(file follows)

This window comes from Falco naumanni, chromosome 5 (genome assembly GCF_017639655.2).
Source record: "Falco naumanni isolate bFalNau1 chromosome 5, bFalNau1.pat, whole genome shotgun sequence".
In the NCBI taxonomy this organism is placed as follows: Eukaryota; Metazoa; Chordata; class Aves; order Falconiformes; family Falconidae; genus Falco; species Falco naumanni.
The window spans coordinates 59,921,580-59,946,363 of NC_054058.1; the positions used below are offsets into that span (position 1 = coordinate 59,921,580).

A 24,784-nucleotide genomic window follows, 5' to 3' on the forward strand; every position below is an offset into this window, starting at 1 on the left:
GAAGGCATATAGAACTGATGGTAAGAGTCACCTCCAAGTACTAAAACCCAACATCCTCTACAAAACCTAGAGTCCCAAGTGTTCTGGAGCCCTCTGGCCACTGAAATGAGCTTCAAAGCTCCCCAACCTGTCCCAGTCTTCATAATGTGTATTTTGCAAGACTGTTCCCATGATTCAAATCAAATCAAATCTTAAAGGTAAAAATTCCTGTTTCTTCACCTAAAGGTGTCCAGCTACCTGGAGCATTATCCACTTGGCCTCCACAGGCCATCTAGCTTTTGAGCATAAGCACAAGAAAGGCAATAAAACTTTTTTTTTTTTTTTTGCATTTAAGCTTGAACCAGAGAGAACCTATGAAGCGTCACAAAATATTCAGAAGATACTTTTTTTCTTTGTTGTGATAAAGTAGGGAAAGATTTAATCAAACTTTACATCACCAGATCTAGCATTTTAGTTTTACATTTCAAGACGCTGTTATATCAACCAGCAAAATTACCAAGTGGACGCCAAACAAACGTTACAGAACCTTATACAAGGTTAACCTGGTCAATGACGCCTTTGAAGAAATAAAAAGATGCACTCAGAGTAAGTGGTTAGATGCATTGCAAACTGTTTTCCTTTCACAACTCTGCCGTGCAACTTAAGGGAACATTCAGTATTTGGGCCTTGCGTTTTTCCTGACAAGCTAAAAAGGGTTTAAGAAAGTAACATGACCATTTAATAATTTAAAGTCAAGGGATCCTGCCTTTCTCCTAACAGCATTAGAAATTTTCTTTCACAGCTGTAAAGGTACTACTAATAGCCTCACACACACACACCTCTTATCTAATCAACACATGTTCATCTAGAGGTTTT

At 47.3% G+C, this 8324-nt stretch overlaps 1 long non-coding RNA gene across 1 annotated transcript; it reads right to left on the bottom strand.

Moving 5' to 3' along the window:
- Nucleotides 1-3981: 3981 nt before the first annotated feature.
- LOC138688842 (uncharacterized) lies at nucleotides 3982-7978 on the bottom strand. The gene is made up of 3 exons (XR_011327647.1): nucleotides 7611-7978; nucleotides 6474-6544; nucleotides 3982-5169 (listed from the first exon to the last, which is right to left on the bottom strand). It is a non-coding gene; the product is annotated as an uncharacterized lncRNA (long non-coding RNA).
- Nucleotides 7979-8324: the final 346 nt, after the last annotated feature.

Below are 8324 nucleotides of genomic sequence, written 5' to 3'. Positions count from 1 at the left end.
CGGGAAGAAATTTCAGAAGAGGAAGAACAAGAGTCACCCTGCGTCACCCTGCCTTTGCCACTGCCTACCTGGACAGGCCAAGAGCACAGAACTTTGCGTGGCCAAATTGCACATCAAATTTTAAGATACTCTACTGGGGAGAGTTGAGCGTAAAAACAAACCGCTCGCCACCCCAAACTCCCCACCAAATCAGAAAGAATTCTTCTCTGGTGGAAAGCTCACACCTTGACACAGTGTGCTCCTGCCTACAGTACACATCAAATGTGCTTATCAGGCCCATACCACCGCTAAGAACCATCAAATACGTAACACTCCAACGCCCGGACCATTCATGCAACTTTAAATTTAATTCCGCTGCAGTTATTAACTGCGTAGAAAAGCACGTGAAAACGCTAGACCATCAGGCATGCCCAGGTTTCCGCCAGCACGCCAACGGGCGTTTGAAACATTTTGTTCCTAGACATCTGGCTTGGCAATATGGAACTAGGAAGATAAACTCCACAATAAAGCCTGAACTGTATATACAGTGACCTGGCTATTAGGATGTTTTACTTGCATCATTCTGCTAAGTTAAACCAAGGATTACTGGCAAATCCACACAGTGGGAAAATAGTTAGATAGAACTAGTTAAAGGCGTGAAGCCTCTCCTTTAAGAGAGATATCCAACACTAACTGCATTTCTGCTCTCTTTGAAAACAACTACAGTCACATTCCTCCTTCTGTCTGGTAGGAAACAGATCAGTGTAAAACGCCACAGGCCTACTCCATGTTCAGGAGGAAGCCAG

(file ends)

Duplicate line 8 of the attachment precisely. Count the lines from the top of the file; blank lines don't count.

Moving 5' to 3' along the window: